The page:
'Nobody's A Hero, We Were Just Survivors': Minnesotan Recounts Frantic Race Out Of North Tower On 9/11
MINNEAPOLIS (WCCO) -- A Minnesota man was in the North Tower 20 years ago when two planes slammed into the World Trade Center, shattering our sense of security.
"Nobody's a hero, we were just survivors," Scott Wallace said. "We were just trying to get out and stay alive, and by the luck of the plane hitting 12 floors above us."
Wallace, from Woodbury, is grateful for his good fortune. His colleague thought they were going near the top of the North Tower where finance was, but for some reason, on Sept. 11, 2001, they met on a different floor.
"We went up to the 63. Thank goodness not 90, because none of us would be here today," Wallace said.
He and eight others were together that day. Wallace remembers every moment. Following his son's advice, he wrote it all down in a journal almost immediately.
"My first thought was, 'Oh my God the building is going to fall over,'" Wallace said. "And at that point it was probably five to 10 seconds, I could see out the, you know, see down the hall out the east windows and it wasn't nothing but a shower of debris from above, and then someone shouted, 'Get out!'"
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The tower swayed. Wallace ran to get his jacket and cellphone, but smoke clouded his vision, so he turned around to go downstairs.
"When I got in I looked at the marker on the wall and it said 63, and I remembered thinking, 'Oh, that's a long way we got to go down,'" he said. "We got down three or four floors and you couldn't breathe very well. For a long time I thought it was, I called white smoke because it wasn't black smoke, but you couldn't breathe, and it turned out to be the jet fuel fumes that were being pumped in the stairwell because it was a vent about four floors down," he said.
On the way down, they ran into man in a wheelchair who refused their offers to help.
"He said, 'No don't worry about it. Firemen and I, we practice this all the time. And so we said, 'OK,' and we kept moving, and we found out later he never did get out of tower," Wallace said.
One of the scariest moments was when the stairwell itself began to rock. The concussion from the plane that slammed into the South Tower made the stairs shake.
"Everybody stopped, and we all knew, we said, 'This isn't good,' and we didn't know what had happened yet," he said. "We finally, somebody had at the time [a] Blackberry, but he got his Blackberry going and found a plane had hit the building."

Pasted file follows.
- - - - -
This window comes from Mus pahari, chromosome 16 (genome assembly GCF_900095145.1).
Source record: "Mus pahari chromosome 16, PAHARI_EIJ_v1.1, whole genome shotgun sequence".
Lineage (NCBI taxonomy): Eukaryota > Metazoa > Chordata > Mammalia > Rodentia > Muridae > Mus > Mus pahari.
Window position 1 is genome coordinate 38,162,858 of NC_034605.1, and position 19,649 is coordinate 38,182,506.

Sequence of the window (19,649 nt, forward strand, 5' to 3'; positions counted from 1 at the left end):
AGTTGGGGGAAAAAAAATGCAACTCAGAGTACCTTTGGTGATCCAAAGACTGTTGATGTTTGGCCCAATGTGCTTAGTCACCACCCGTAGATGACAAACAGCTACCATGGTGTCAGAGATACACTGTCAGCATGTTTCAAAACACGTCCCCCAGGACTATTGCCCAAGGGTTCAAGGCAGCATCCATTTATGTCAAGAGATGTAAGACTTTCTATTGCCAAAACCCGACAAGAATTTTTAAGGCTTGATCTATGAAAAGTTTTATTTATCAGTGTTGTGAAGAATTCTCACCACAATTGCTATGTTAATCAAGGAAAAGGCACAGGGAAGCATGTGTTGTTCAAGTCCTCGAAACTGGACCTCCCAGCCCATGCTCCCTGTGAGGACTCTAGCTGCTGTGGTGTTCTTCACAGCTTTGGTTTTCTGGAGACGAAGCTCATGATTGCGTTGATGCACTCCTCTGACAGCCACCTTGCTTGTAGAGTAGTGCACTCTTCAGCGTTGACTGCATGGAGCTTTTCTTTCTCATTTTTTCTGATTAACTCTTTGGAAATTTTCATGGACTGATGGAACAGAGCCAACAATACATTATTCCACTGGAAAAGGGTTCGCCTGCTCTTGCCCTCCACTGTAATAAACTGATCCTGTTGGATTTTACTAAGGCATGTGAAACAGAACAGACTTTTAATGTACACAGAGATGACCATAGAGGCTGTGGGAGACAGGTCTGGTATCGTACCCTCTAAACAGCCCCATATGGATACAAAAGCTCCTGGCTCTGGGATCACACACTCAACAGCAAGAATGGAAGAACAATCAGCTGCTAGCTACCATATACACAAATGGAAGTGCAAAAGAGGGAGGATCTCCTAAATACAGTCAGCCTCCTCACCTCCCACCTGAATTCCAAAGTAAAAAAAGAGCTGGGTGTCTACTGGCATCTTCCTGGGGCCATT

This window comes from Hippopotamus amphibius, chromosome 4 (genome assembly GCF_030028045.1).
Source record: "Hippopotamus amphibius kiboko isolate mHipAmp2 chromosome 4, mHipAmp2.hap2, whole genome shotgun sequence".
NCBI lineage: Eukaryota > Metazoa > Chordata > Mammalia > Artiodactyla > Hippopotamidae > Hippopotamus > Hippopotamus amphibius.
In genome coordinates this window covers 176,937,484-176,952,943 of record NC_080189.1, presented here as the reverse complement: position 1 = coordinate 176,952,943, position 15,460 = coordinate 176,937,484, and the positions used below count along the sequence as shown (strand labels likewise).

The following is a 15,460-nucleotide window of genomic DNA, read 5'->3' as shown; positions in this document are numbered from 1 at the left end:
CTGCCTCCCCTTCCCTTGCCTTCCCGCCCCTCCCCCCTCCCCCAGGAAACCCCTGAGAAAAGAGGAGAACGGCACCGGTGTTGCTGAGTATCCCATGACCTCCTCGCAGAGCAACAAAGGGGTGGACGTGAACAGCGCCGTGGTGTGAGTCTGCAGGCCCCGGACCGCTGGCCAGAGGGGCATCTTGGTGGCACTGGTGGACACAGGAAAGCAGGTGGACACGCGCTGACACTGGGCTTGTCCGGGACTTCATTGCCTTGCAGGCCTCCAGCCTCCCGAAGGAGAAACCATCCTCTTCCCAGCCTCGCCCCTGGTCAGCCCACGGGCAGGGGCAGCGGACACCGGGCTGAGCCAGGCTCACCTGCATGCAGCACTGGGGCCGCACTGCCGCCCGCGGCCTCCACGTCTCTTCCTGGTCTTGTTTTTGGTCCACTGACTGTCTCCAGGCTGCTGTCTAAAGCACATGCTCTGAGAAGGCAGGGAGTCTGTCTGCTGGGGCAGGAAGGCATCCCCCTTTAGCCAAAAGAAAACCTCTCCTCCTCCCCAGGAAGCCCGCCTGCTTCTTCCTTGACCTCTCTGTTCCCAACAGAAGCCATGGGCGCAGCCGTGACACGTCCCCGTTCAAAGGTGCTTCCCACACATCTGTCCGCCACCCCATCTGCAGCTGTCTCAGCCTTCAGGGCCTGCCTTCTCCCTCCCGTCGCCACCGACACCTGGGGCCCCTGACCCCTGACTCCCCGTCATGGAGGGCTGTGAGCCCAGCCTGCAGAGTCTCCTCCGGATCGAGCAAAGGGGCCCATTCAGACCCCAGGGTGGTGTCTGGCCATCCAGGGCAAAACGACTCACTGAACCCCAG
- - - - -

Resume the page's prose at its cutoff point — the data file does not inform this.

Wallace's group felt some hope when they saw 11 firemen coming up the stairs with equipment.
"We started to move again and patting them all on the back and just saying, you know, 'Good luck,'" Wallace said. "They made it, they think, to about the 73rd floor when it collapsed. And so all 11 people from Rescue One were lost in the tower."
Even though they made progress, he and the others were never certain they would make it out.
"I was never sure that we would until … when I read 10 on the wall, I said, 'Ok, we have a probability, a better probability of getting out of here," he said. "I kept praying all the way down."
Finally, the frightening descent ended on the Plaza Level.
"There was a firewoman directing us to keep going, don't turn around, and we found out later she was the last one, they removed her body from the site, she was the last one," Wallace said.
They kept walking, searching for a phone booth.
"The tower fell, and we could hear it, we could feel it, and I still hadn't called home. So we finally found a phone booth and talked to my wife. And you know, she at the time was at home thinking, 'He's gone. What do I do?'" he said. "The worst part for me was what my family went through."
Wallace says the experience stripped away the sense of security for himself and his family.
"You have to be vigilant, you have to be aware," he said.
Wallace made eight forever friends, in a fraternity of which no one wants to belong.
"We're bonded for life because nobody else understands the experience. It changed all of us and everybody in different ways," he said. "We talked about that and how it impacted our careers, personal lives our families. None of us got away unscathed by it."
The life-altering experience has made him a piece of living history with a message to share.
"I feel very honored to be able to talk about it, and I take that very seriously because not that many people survived, and I can bring to life what other people are not here to do," he said.
Wallace is in New York City with his family for the 20th anniversary. He plans to take his grandkids to Rescue One Fire Company and have dinner with his group of friends.
Don't miss the CBS News two-hour documentary "Race Against Time: The CIA and 9/11." It's the haunting story of the agency's desperate effort to stop Osama bin Laden. Catch it Friday at 7 p.m. on WCCO-TV, or on Paramount+ this weekend.
There's also "26th Street Garage: The FBI's Untold Story of 9/11" on Paramount+.
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